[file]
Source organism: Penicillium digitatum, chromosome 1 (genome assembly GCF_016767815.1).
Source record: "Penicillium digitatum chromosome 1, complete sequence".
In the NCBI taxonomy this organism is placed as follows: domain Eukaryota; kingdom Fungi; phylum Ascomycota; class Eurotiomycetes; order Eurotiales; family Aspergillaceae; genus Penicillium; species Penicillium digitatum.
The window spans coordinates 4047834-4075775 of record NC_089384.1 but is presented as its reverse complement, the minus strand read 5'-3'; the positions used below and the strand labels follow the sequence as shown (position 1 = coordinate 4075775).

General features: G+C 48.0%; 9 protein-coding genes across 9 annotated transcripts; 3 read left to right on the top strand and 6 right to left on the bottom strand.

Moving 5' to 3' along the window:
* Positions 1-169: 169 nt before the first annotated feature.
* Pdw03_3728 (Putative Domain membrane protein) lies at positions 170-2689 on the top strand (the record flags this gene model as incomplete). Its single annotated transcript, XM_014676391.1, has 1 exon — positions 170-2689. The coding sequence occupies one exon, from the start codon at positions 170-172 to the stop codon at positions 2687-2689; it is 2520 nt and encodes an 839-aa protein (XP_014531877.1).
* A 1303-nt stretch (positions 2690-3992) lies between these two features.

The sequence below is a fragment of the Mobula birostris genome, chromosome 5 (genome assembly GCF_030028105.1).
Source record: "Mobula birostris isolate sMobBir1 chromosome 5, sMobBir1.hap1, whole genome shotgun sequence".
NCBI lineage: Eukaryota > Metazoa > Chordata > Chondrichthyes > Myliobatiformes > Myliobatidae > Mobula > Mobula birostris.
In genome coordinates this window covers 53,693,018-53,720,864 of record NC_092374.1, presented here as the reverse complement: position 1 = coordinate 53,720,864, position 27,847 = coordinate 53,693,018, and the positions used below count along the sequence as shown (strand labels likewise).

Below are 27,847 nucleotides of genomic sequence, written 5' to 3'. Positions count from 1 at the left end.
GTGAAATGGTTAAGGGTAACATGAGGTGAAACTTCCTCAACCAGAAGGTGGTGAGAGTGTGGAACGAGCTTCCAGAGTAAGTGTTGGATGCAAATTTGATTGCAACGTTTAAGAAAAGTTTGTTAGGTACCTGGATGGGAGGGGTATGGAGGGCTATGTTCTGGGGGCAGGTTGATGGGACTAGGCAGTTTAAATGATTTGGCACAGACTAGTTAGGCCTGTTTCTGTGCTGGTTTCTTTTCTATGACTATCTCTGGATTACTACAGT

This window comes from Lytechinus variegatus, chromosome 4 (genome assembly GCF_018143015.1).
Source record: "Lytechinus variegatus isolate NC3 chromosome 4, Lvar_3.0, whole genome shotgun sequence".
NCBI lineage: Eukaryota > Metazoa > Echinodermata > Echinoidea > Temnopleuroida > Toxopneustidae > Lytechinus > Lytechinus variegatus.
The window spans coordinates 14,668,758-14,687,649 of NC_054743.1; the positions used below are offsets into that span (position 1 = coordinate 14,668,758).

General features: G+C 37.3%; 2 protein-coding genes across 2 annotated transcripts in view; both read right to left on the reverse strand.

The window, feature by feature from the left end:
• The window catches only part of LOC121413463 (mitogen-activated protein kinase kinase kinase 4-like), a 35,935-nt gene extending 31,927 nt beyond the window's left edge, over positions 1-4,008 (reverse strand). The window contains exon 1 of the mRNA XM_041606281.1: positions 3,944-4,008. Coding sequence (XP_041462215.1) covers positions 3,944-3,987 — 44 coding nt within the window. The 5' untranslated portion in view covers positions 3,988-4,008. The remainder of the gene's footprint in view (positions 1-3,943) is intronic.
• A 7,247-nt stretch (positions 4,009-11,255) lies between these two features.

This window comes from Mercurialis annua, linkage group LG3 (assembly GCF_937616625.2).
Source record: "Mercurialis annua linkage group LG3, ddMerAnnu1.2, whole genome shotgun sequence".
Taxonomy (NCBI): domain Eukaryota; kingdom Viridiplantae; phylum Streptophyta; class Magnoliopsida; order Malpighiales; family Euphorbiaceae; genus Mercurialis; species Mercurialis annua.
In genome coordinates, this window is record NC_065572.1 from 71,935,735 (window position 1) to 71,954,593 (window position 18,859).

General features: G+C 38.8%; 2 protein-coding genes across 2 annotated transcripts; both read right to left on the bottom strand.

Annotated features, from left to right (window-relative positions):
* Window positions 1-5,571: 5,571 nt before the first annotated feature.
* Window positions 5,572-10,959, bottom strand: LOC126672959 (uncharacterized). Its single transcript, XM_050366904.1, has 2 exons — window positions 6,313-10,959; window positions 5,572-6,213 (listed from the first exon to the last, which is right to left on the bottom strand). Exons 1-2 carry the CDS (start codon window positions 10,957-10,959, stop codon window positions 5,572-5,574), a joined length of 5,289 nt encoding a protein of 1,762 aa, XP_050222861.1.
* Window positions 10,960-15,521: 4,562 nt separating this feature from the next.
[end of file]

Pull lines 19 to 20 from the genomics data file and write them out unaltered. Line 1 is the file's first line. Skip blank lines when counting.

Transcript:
The window spans coordinates 14,668,758-14,687,649 of NC_054743.1; the positions used below are offsets into that span (position 1 = coordinate 14,668,758).

General features: G+C 37.3%; 2 protein-coding genes across 2 annotated transcripts in view; both read right to left on the reverse strand.